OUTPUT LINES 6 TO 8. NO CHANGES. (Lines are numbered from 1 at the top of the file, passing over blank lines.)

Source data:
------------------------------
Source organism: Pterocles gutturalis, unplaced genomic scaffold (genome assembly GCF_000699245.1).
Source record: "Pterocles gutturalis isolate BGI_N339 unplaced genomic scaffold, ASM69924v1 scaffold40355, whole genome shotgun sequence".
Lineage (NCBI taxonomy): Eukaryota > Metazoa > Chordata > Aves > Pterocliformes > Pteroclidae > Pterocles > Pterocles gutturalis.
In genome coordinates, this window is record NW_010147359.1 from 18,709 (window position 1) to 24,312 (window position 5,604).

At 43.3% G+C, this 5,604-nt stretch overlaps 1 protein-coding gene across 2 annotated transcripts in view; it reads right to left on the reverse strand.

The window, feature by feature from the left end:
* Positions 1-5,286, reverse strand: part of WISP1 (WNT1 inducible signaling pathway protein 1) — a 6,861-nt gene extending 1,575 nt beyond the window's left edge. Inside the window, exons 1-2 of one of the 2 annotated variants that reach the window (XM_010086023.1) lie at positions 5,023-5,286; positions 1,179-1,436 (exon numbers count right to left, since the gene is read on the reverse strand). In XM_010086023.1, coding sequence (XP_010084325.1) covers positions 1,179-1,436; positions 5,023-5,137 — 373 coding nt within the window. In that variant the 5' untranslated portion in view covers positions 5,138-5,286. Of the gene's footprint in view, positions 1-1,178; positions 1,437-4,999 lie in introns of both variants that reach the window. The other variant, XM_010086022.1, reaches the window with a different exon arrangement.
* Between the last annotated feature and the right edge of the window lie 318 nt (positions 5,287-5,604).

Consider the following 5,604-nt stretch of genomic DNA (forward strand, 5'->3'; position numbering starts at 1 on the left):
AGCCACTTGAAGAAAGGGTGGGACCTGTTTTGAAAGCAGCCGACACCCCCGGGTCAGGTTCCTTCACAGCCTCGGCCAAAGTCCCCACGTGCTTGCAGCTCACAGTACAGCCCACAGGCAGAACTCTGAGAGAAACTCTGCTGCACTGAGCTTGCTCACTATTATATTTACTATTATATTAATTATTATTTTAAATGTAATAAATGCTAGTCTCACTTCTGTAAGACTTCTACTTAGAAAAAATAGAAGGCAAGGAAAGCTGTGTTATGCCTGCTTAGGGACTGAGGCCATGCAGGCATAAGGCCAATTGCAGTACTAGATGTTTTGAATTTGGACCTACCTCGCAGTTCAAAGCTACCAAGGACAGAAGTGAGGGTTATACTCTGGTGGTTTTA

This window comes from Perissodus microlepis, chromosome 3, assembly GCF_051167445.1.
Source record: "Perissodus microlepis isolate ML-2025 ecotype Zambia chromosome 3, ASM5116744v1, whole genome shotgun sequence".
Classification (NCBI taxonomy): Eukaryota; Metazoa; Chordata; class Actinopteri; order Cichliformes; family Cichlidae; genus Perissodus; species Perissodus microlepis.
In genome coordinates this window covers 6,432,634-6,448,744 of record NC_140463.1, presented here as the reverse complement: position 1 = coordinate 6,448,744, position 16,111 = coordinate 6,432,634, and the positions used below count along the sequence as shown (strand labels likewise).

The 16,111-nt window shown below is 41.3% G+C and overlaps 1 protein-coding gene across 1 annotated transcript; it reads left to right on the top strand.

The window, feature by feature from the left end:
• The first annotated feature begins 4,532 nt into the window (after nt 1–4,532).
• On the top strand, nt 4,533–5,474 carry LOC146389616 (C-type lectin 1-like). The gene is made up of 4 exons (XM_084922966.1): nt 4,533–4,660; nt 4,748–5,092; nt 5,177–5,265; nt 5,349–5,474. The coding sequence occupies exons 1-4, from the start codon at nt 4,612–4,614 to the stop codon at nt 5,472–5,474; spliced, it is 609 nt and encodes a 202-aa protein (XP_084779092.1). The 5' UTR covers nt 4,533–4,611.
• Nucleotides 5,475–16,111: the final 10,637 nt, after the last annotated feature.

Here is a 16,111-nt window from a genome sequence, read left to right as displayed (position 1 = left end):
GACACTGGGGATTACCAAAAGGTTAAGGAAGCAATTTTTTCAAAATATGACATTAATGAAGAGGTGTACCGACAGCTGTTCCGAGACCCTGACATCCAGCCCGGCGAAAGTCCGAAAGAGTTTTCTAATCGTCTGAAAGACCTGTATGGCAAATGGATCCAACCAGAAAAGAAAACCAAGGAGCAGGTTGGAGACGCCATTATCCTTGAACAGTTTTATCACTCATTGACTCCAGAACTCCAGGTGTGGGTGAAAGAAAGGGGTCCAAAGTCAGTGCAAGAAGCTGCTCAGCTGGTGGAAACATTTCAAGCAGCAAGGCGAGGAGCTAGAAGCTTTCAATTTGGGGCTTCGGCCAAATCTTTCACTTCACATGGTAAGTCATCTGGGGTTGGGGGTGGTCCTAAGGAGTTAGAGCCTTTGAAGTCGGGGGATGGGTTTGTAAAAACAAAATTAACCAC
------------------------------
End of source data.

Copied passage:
The window, feature by feature from the left end:
* Positions 1-5,286, reverse strand: part of WISP1 (WNT1 inducible signaling pathway protein 1) — a 6,861-nt gene extending 1,575 nt beyond the window's left edge. Inside the window, exons 1-2 of one of the 2 annotated variants that reach the window (XM_010086023.1) lie at positions 5,023-5,286; positions 1,179-1,436 (exon numbers count right to left, since the gene is read on the reverse strand). In XM_010086023.1, coding sequence (XP_010084325.1) covers positions 1,179-1,436; positions 5,023-5,137 — 373 coding nt within the window. In that variant the 5' untranslated portion in view covers positions 5,138-5,286. Of the gene's footprint in view, positions 1-1,178; positions 1,437-4,999 lie in introns of both variants that reach the window. The other variant, XM_010086022.1, reaches the window with a different exon arrangement.
* Between the last annotated feature and the right edge of the window lie 318 nt (positions 5,287-5,604).